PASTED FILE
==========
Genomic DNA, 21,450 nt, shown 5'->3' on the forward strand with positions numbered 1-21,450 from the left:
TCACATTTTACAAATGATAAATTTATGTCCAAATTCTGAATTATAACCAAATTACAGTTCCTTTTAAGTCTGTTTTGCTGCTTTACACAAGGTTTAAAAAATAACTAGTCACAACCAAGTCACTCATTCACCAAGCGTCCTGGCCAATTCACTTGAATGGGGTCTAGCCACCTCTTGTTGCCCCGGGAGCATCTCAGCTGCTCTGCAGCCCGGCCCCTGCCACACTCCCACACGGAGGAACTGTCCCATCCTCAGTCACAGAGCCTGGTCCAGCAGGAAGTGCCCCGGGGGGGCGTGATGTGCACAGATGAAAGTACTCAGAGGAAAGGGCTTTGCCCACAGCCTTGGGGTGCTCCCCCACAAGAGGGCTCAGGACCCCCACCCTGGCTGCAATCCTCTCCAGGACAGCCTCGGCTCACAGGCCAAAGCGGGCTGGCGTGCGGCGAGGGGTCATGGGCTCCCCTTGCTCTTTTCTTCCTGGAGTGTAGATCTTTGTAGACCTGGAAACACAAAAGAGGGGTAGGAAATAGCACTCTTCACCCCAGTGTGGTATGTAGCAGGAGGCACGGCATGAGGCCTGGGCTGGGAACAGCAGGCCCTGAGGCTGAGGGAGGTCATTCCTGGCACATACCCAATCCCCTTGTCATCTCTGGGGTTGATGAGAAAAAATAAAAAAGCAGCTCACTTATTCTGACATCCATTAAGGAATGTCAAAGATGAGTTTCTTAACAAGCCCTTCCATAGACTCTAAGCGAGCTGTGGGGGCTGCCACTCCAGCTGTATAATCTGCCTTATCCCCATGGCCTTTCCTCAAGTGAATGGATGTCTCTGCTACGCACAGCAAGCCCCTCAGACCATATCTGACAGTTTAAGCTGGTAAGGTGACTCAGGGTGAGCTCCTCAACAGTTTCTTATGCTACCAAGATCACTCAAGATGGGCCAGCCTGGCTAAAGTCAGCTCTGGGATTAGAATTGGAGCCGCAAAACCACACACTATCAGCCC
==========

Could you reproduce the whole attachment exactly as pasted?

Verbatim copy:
Genomic DNA, 21,450 nt, shown 5'->3' on the forward strand with positions numbered 1-21,450 from the left:
TCACATTTTACAAATGATAAATTTATGTCCAAATTCTGAATTATAACCAAATTACAGTTCCTTTTAAGTCTGTTTTGCTGCTTTACACAAGGTTTAAAAAATAACTAGTCACAACCAAGTCACTCATTCACCAAGCGTCCTGGCCAATTCACTTGAATGGGGTCTAGCCACCTCTTGTTGCCCCGGGAGCATCTCAGCTGCTCTGCAGCCCGGCCCCTGCCACACTCCCACACGGAGGAACTGTCCCATCCTCAGTCACAGAGCCTGGTCCAGCAGGAAGTGCCCCGGGGGGGCGTGATGTGCACAGATGAAAGTACTCAGAGGAAAGGGCTTTGCCCACAGCCTTGGGGTGCTCCCCCACAAGAGGGCTCAGGACCCCCACCCTGGCTGCAATCCTCTCCAGGACAGCCTCGGCTCACAGGCCAAAGCGGGCTGGCGTGCGGCGAGGGGTCATGGGCTCCCCTTGCTCTTTTCTTCCTGGAGTGTAGATCTTTGTAGACCTGGAAACACAAAAGAGGGGTAGGAAATAGCACTCTTCACCCCAGTGTGGTATGTAGCAGGAGGCACGGCATGAGGCCTGGGCTGGGAACAGCAGGCCCTGAGGCTGAGGGAGGTCATTCCTGGCACATACCCAATCCCCTTGTCATCTCTGGGGTTGATGAGAAAAAATAAAAAAGCAGCTCACTTATTCTGACATCCATTAAGGAATGTCAAAGATGAGTTTCTTAACAAGCCCTTCCATAGACTCTAAGCGAGCTGTGGGGGCTGCCACTCCAGCTGTATAATCTGCCTTATCCCCATGGCCTTTCCTCAAGTGAATGGATGTCTCTGCTACGCACAGCAAGCCCCTCAGACCATATCTGACAGTTTAAGCTGGTAAGGTGACTCAGGGTGAGCTCCTCAACAGTTTCTTATGCTACCAAGATCACTCAAGATGGGCCAGCCTGGCTAAAGTCAGCTCTGGGATTAGAATTGGAGCCGCAAAACCACACACTATCAGCCC